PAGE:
Have we approached a tipping point for the advent of a new global currency that will recognize the dollar's demise and the rise of China as the new world economic power? Or are fears of the dollar's decline overblown?
That's the question posed by Forbes columnist Robert Lenzner. He points out that Xia Bom, an advisor to the People's Bank of China, China's central bank, did not rule out a one-off revaluation upward of the Chinese currency. In fact, rumors of a Chinese yuan revaluation sent the dollar to fresh lows during last week's trading.
"Such a move would be highly beneficial to the Chinese economy; it would dampen the worrying high rate of inflation by making it cheaper to buy the natural resources China requires for her 9.7% rate of growth including energy, metals, coal -- and even foodstuffs," explains Lenzner.
"Controlling inflation is a key priority in China, and a yuan appreciation would be a bold surprise -- but may be required if the policy of raising bank interest rates does not work."
"And it would mean China could continue to buy U.S. Treasury securities at a cheaper price to make up for the declining value of the dollar, which hit a new low for the past several decades today."
So who stands to benefit if the yuan rises and the dollar continues its downward trend?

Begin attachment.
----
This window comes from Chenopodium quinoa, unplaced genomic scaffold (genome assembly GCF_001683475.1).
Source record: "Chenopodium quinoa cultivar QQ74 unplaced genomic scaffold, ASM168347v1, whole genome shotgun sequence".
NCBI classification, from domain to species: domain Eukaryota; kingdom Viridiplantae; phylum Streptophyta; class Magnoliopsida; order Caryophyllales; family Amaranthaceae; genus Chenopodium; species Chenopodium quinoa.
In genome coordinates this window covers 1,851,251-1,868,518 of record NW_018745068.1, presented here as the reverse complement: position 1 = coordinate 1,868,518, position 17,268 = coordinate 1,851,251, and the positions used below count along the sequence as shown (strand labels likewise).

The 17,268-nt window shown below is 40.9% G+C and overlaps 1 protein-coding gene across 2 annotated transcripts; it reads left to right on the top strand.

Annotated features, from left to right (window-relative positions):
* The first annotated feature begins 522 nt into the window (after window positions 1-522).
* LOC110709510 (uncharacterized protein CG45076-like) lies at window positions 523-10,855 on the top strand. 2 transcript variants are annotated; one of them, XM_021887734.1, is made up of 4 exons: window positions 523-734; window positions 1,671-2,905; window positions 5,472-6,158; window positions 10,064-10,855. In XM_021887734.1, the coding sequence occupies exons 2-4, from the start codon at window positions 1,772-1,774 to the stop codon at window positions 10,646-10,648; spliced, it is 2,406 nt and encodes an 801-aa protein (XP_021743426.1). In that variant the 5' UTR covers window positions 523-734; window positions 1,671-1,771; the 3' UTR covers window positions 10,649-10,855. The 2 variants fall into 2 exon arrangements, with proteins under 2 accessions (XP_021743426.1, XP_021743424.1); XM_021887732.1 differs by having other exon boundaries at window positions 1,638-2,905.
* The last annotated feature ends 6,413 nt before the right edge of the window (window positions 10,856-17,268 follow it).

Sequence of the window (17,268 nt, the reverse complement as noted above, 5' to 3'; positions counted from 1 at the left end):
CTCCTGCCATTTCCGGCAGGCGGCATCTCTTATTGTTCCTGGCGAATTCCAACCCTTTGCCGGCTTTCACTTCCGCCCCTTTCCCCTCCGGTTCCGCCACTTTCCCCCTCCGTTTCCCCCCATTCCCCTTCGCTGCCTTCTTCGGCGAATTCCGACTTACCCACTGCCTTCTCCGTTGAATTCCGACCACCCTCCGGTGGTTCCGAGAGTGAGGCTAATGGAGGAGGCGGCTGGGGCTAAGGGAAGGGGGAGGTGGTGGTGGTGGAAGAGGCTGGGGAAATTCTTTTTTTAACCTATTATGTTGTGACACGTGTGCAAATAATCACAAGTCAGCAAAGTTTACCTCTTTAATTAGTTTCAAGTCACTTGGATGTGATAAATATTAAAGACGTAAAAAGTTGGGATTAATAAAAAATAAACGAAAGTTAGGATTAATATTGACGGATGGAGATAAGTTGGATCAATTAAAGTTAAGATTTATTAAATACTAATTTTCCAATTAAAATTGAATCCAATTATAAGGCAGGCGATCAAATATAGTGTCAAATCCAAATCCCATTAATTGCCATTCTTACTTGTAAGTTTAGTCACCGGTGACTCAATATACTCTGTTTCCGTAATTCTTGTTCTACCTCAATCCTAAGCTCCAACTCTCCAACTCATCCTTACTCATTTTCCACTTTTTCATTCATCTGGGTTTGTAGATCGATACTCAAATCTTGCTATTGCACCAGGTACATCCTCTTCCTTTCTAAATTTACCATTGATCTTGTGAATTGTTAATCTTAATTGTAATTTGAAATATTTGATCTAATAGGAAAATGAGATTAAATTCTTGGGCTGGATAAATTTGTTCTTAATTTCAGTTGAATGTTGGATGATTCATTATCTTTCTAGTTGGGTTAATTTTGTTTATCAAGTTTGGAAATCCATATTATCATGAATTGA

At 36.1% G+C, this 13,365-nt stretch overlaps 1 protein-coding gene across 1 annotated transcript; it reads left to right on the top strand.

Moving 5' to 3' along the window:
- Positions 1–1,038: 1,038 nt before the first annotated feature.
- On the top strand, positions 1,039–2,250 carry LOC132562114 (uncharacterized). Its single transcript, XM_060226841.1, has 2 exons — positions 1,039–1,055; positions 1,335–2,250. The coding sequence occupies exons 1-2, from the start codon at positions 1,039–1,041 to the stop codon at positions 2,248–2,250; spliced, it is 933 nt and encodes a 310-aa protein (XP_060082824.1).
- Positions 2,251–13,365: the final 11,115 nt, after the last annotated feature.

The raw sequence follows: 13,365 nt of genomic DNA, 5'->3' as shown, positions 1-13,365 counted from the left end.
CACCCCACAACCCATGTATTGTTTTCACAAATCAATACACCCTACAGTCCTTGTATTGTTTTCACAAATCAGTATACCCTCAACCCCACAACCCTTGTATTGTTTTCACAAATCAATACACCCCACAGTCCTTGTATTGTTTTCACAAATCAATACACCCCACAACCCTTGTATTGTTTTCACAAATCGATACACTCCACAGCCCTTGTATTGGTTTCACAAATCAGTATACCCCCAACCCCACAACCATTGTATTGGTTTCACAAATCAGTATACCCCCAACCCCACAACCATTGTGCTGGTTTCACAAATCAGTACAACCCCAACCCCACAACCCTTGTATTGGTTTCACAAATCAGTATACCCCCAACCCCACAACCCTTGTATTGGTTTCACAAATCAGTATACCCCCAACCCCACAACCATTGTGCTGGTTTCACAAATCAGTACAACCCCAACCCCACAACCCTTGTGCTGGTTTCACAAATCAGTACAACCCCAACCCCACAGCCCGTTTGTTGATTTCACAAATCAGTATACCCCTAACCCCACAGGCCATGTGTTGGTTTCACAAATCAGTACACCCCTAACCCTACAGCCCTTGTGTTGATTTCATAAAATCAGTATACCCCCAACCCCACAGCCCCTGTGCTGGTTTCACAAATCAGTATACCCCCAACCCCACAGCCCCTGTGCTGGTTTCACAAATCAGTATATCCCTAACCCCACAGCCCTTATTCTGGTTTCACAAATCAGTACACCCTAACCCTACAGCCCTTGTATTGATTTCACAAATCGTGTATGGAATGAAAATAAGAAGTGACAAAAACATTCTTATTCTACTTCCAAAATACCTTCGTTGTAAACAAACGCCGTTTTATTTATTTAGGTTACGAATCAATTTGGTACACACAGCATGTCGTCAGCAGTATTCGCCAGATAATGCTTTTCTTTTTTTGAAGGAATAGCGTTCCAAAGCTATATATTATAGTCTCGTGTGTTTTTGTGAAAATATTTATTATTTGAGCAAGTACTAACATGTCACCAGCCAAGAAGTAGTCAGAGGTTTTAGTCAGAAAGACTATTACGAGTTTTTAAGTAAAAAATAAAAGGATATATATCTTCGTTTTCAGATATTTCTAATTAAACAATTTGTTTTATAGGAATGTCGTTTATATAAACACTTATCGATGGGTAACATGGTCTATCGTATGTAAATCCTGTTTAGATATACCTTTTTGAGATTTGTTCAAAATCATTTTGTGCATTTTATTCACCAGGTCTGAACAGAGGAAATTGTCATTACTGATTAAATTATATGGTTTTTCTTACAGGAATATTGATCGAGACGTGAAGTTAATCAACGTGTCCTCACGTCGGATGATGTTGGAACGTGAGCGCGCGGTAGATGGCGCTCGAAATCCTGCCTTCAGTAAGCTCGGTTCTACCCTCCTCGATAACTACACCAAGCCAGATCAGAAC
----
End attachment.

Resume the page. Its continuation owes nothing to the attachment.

U.S. multinational corporations that have a big presence in Asia, like Proctor & Gamble, Colgate Palmolive, and Apple, are the obvious candidates. They all benefit from a weak dollar / strong yuan combination -- stronger currencies give foreigners more buying power. And when foreign sales are translated back into a weaker dollar, it often boosts profit margins significantly.
So what we want to know is which multinationals are seeing significant institutional buying? We crunched some data on hedge fund flows and list the companies below.
The list has been sorted by the size of institutional buying during the current quarter. (Click here to access free, interactive tools to analyze these ideas.)
1. Ford Motor
2. Bunge Limited
6. General Electric
Interactive Chart: Press Play to compare changes in analyst ratings over the last two years for the stocks mentioned above. Analyst ratings sourced from Zacks Investment Research. Note: The numbers on top of items represent the forward P/E ratio, if available.
Kapitall's Eben Esterhuizen does not own shares of any companies mentioned.